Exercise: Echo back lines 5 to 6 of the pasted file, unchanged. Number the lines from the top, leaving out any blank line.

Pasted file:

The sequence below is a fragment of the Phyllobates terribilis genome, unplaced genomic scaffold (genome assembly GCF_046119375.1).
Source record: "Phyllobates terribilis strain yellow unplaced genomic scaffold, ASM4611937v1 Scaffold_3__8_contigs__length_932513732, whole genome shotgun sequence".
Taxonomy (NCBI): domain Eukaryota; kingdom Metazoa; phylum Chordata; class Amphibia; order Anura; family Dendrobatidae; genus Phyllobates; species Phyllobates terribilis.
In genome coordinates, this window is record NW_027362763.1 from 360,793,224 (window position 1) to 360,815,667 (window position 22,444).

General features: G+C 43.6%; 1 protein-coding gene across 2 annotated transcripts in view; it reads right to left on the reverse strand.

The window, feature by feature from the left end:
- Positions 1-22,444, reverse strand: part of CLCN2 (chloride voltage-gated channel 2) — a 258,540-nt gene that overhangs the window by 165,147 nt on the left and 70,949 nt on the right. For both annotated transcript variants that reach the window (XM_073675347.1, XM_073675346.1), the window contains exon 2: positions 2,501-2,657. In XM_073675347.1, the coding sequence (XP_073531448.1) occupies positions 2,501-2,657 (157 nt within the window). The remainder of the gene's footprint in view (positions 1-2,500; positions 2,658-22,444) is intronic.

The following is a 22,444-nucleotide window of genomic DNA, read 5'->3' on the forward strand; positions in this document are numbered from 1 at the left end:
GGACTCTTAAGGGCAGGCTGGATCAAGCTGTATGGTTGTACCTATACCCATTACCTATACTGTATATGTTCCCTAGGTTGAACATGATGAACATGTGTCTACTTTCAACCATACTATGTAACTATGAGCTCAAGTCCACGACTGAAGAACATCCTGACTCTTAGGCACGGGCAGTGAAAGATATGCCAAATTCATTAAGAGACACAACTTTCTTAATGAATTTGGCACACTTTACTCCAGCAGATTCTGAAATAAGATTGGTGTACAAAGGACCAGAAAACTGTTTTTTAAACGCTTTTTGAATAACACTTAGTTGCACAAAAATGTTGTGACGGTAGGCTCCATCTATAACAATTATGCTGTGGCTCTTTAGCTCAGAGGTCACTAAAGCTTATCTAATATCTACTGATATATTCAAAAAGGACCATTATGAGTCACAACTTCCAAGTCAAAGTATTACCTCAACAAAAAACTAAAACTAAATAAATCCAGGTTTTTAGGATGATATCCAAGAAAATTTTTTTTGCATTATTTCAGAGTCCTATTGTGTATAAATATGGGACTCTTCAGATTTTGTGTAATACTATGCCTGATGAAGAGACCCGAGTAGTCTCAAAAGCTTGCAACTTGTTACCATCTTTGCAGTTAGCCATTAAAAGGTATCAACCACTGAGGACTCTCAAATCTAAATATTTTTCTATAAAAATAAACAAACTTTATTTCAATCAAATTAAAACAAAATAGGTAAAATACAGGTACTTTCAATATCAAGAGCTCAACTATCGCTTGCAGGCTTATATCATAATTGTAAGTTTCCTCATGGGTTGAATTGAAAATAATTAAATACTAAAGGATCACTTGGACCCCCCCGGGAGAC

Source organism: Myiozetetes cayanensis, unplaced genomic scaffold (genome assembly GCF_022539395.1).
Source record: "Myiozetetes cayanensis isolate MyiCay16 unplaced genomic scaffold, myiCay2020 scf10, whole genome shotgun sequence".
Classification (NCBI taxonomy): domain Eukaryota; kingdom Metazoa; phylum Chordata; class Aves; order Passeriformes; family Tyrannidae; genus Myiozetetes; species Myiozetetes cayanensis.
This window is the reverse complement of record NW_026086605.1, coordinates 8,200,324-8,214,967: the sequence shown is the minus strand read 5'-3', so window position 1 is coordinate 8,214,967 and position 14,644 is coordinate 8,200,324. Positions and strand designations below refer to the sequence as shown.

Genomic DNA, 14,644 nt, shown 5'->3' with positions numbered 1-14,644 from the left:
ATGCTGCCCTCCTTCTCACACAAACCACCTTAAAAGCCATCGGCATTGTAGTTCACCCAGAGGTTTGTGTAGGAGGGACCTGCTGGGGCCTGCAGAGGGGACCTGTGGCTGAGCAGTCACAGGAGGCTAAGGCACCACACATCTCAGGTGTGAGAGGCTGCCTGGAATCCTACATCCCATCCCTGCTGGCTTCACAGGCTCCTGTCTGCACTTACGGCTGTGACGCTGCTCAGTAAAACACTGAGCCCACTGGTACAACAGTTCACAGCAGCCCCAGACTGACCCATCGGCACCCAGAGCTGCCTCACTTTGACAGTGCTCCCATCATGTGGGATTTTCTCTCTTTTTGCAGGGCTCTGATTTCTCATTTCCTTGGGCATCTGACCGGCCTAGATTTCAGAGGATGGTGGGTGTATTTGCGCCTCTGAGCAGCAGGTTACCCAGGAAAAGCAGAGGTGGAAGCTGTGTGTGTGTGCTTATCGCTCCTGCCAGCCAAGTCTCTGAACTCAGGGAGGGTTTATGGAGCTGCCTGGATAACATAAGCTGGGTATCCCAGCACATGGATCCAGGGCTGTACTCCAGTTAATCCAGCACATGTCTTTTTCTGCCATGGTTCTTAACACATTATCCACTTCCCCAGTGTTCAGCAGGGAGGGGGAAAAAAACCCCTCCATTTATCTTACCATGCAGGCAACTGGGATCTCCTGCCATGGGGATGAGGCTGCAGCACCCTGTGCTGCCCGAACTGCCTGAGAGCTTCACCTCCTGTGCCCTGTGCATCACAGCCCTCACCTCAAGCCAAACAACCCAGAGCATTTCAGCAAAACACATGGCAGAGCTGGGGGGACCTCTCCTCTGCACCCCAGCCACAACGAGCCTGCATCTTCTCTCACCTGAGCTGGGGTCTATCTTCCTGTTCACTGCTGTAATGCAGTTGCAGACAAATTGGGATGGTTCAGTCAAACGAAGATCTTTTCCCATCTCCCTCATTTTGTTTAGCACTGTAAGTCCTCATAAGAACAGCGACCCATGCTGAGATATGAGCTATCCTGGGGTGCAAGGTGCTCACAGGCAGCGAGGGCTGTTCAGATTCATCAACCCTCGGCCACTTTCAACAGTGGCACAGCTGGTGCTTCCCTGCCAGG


General features: G+C 43.6%; 1 protein-coding gene across 2 annotated transcripts in view; it reads right to left on the reverse strand.

The window, feature by feature from the left end: